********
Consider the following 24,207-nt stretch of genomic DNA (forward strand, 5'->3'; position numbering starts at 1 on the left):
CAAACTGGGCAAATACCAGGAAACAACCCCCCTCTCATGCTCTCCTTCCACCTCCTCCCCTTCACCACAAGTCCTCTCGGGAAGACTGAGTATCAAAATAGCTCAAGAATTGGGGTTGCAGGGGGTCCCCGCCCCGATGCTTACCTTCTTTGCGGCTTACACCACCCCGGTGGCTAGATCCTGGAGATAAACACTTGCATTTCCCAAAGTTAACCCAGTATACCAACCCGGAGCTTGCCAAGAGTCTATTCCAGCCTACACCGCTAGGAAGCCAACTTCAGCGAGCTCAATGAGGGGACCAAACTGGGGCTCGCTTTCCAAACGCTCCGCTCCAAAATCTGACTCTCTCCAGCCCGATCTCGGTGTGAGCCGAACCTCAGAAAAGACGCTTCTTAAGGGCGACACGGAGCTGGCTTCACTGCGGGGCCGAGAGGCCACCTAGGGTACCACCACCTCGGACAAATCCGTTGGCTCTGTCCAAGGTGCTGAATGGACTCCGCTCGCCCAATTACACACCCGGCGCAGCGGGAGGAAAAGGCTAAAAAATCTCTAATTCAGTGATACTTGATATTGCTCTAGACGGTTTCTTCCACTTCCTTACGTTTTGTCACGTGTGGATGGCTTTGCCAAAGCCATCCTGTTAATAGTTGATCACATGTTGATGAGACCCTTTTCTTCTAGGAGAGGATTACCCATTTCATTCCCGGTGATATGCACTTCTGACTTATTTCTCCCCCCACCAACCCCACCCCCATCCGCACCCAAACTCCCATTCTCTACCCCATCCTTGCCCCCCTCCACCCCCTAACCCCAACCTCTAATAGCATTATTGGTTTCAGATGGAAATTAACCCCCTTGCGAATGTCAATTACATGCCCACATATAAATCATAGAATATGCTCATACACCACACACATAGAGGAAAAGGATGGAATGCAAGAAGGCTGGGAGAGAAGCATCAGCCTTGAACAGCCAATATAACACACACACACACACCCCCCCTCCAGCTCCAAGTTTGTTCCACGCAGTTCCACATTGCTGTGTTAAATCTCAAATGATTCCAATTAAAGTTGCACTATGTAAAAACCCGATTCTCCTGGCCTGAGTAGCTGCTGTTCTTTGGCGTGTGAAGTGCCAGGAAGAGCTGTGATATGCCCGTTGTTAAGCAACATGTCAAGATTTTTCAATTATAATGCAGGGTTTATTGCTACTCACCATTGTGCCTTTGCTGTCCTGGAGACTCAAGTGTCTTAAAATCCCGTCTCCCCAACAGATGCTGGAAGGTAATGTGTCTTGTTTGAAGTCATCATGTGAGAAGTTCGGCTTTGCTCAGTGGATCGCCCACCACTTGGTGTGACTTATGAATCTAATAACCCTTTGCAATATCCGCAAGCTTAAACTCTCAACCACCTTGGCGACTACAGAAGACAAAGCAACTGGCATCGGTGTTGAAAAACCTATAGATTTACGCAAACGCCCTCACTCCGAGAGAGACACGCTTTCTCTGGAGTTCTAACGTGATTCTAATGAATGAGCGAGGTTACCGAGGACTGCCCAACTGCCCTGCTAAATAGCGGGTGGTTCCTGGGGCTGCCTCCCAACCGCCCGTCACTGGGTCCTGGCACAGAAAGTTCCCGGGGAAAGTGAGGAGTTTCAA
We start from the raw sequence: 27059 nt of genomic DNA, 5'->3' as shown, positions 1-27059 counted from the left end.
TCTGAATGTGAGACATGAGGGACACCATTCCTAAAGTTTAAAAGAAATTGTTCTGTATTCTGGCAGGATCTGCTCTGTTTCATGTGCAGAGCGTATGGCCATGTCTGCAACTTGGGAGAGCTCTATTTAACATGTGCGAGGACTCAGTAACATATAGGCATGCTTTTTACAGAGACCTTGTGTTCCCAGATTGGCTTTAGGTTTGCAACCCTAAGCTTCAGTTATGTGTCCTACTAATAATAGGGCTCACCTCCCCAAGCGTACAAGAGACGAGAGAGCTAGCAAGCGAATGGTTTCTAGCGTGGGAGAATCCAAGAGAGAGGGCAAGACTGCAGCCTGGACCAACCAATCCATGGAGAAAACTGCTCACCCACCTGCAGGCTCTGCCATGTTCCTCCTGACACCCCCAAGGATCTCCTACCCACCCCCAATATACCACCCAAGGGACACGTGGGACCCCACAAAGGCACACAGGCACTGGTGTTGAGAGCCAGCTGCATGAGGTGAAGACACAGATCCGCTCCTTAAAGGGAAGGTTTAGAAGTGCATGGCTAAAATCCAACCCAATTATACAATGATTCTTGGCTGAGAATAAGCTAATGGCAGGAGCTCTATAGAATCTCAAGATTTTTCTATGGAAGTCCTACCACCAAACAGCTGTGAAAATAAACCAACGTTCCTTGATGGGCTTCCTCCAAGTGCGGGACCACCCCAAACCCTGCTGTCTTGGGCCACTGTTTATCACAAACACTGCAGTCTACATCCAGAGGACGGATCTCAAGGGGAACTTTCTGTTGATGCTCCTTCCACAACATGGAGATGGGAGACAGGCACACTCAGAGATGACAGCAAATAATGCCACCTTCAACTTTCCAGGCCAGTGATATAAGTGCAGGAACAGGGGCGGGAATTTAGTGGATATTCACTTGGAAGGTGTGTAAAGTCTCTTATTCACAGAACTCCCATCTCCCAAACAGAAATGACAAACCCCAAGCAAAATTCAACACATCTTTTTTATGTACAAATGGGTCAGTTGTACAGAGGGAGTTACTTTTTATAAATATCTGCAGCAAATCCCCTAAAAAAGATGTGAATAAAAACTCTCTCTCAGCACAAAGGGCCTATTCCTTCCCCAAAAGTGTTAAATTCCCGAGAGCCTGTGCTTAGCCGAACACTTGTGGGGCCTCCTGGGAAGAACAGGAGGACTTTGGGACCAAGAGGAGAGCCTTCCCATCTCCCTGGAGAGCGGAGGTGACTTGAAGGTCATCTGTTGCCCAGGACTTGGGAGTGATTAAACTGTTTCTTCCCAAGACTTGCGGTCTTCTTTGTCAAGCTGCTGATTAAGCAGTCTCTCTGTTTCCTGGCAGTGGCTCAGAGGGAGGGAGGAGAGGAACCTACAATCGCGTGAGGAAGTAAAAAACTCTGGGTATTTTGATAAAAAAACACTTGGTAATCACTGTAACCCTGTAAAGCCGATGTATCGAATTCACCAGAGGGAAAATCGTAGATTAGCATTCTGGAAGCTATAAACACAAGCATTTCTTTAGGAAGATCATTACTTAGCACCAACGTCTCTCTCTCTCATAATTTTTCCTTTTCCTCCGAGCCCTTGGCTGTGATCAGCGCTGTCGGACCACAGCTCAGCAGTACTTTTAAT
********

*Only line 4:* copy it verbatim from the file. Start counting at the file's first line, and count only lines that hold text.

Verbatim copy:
TCTGAATGTGAGACATGAGGGACACCATTCCTAAAGTTTAAAAGAAATTGTTCTGTATTCTGGCAGGATCTGCTCTGTTTCATGTGCAGAGCGTATGGCCATGTCTGCAACTTGGGAGAGCTCTATTTAACATGTGCGAGGACTCAGTAACATATAGGCATGCTTTTTACAGAGACCTTGTGTTCCCAGATTGGCTTTAGGTTTGCAACCCTAAGCTTCAGTTATGTGTCCTACTAATAATAGGGCTCACCTCCCCAAGCGTACAAGAGACGAGAGAGCTAGCAAGCGAATGGTTTCTAGCGTGGGAGAATCCAAGAGAGAGGGCAAGACTGCAGCCTGGACCAACCAATCCATGGAGAAAACTGCTCACCCACCTGCAGGCTCTGCCATGTTCCTCCTGACACCCCCAAGGATCTCCTACCCACCCCCAATATACCACCCAAGGGACACGTGGGACCCCACAAAGGCACACAGGCACTGGTGTTGAGAGCCAGCTGCATGAGGTGAAGACACAGATCCGCTCCTTAAAGGGAAGGTTTAGAAGTGCATGGCTAAAATCCAACCCAATTATACAATGATTCTTGGCTGAGAATAAGCTAATGGCAGGAGCTCTATAGAATCTCAAGATTTTTCTATGGAAGTCCTACCACCAAACAGCTGTGAAAATAAACCAACGTTCCTTGATGGGCTTCCTCCAAGTGCGGGACCACCCCAAACCCTGCTGTCTTGGGCCACTGTTTATCACAAACACTGCAGTCTACATCCAGAGGACGGATCTCAAGGGGAACTTTCTGTTGATGCTCCTTCCACAACATGGAGATGGGAGACAGGCACACTCAGAGATGACAGCAAATAATGCCACCTTCAACTTTCCAGGCCAGTGATATAAGTGCAGGAACAGGGGCGGGAATTTAGTGGATATTCACTTGGAAGGTGTGTAAAGTCTCTTATTCACAGAACTCCCATCTCCCAAACAGAAATGACAAACCCCAAGCAAAATTCAACACATCTTTTTTATGTACAAATGGGTCAGTTGTACAGAGGGAGTTACTTTTTATAAATATCTGCAGCAAATCCCCTAAAAAAGATGTGAATAAAAACTCTCTCTCAGCACAAAGGGCCTATTCCTTCCCCAAAAGTGTTAAATTCCCGAGAGCCTGTGCTTAGCCGAACACTTGTGGGGCCTCCTGGGAAGAACAGGAGGACTTTGGGACCAAGAGGAGAGCCTTCCCATCTCCCTGGAGAGCGGAGGTGACTTGAAGGTCATCTGTTGCCCAGGACTTGGGAGTGATTAAACTGTTTCTTCCCAAGACTTGCGGTCTTCTTTGTCAAGCTGCTGATTAAGCAGTCTCTCTGTTTCCTGGCAGTGGCTCAGAGGGAGGGAGGAGAGGAACCTACAATCGCGTGAGGAAGTAAAAAACTCTGGGTATTTTGATAAAAAAACACTTGGTAATCACTGTAACCCTGTAAAGCCGATGTATCGAATTCACCAGAGGGAAAATCGTAGATTAGCATTCTGGAAGCTATAAACACAAGCATTTCTTTAGGAAGATCATTACTTAGCACCAACGTCTCTCTCTCTCATAATTTTTCCTTTTCCTCCGAGCCCTTGGCTGTGATCAGCGCTGTCGGACCACAGCTCAGCAGTACTTTTAAT